Wednesday, December 15, 2010

Cinnamon Candied Nuts

These toasty cinnamon-scented candied walnuts, cashews and pecans make a great home-made gift for the holidays. They are super easy, just combine the ingredients and bake! They are great as ice cream toppers or even sprinkled over salad with some beautiful blue cheese, pear and rocket.

Makes 1 kg

500 g Whole Walnuts
250 g Raw Cashews
250 g Pecan Nuts
3 Egg Whites
300g Sugar
4 tsp Cinnamon
2 tsp Salt


Combine the nuts in a bowl.
Whisk egg whites until frothy. Add the egg whites to the nuts and coat well.
Add the sugar and cinnamon and toss to coat.
Spread loosely onto lined baking trays and bake for 10 minutes, turning once until dark golden brown and dry.
Sprinkle over salt and toss to combine.
Cool completely before packing into jars.
See notes for additional information.


These keep well for a month, place a small tea bag of rice tied with decorative ribbon in the middle to remove any moisture. This stops them from sticking together. If making ahead, shake the jars every week or so before gifting to ensure they stay separate. Store in a cool dark and dry place if possible. When baking they will brown around the edges first, try to move these bits toward the center of the tray when you turn them. Discard any that have become black. Most importantly, keep a close eye on them because once they start to brown they go dark very quickly! Top with christmas fabric squares and tie with ribbon.

Friday, December 03, 2010

Manmaruya, Campsie

Who would have believed that Campsie, home of Sydney's largest conglomeration of dollar stores and stinky old dudes, would have this hidden gem. I was there around lunch time and BOOM, the waft of fried chicken hit my nostrils so naturally i had no choice but to venture in. I ordered a Karaage Chicken Ramen with extra cha shu (Japanese roast pork) an extra hanjuku no tamago (poached egg) and some extra negi (spring onions). And yes they understood my broken Japanese. For those who don't know, Ramen is all about the extra toppingu. I'm sure I could have had menma (bamboo shoots) Niniku (grated garlic) and Baata (butter) if I had asked for it. In Japan there are more bizarre toppings than I choose to mention here today. Lets just say they involved underpants.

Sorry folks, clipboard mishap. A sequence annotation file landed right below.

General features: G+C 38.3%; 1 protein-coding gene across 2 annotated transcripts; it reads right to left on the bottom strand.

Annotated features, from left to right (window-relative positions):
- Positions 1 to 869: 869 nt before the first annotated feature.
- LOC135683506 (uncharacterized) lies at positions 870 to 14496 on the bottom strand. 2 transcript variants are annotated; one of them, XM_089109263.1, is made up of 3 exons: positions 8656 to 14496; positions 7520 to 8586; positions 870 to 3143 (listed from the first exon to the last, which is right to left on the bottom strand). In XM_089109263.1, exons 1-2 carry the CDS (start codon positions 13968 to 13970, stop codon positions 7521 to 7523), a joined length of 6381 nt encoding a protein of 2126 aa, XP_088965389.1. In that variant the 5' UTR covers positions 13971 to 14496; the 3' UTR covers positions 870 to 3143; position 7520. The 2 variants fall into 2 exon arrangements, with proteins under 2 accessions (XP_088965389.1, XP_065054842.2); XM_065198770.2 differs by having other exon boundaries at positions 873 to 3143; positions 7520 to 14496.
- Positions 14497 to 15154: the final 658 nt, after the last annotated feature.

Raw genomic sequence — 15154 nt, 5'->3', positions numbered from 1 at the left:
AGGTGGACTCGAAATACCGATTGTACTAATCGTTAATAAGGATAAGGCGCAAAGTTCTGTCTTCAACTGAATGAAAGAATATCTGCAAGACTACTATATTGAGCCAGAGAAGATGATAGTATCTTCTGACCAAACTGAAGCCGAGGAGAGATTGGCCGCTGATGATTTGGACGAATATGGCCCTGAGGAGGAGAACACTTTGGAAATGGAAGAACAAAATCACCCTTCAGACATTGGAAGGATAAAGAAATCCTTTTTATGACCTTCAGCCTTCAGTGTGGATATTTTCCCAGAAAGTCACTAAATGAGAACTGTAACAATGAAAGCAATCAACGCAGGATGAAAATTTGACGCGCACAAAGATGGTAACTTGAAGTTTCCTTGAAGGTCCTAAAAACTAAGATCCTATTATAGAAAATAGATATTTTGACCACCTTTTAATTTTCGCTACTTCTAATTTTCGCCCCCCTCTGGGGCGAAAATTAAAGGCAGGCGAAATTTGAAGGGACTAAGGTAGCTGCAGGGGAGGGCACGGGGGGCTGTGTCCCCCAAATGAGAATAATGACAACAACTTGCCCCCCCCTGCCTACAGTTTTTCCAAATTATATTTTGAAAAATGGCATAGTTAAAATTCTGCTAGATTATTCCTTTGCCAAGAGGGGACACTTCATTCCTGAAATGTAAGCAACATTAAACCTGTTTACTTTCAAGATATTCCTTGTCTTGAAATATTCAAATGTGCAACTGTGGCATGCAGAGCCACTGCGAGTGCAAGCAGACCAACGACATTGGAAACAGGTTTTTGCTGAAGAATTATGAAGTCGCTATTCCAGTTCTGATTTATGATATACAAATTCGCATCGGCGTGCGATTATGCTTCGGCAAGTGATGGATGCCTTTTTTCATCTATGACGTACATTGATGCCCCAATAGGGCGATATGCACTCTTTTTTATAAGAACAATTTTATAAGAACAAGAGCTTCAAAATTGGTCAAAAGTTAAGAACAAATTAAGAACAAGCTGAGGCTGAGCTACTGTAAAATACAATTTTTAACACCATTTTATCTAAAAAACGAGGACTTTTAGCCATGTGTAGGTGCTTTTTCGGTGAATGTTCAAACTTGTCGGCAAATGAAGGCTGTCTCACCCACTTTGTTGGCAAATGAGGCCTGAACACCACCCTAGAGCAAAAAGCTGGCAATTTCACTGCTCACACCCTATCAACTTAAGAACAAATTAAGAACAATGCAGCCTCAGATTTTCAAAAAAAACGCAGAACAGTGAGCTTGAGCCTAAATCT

Manmaruya is run by some handsome Japanese boys that definately know a thing or two about Tonkotsu. (pork bone broth) It was light, flavoursome and not overly salty. The thick gooeyness of the Gumshara broth or fatty and salty soup from Ryo's Noodle go to show that every Ramen shop soup should have its own character. I didn't poke around the open kitchens this time to find a huge pot with simmering pork bones, but I will be sure to next time to confirm whether it is the real deal. In any case, it tasted pretty good. The noodles were a little on the soggy side for me- I like them to still be in rigor mortis and very very al dente. They also had a large range of the usual washoku, sushi, bento and the like. If you are in the area and are looking for a cheap and tasty feed, Manmaruyu has my stamp of approval.

193 Beamish St
Campsie NSW 2194
Phone (02) 9789 5759


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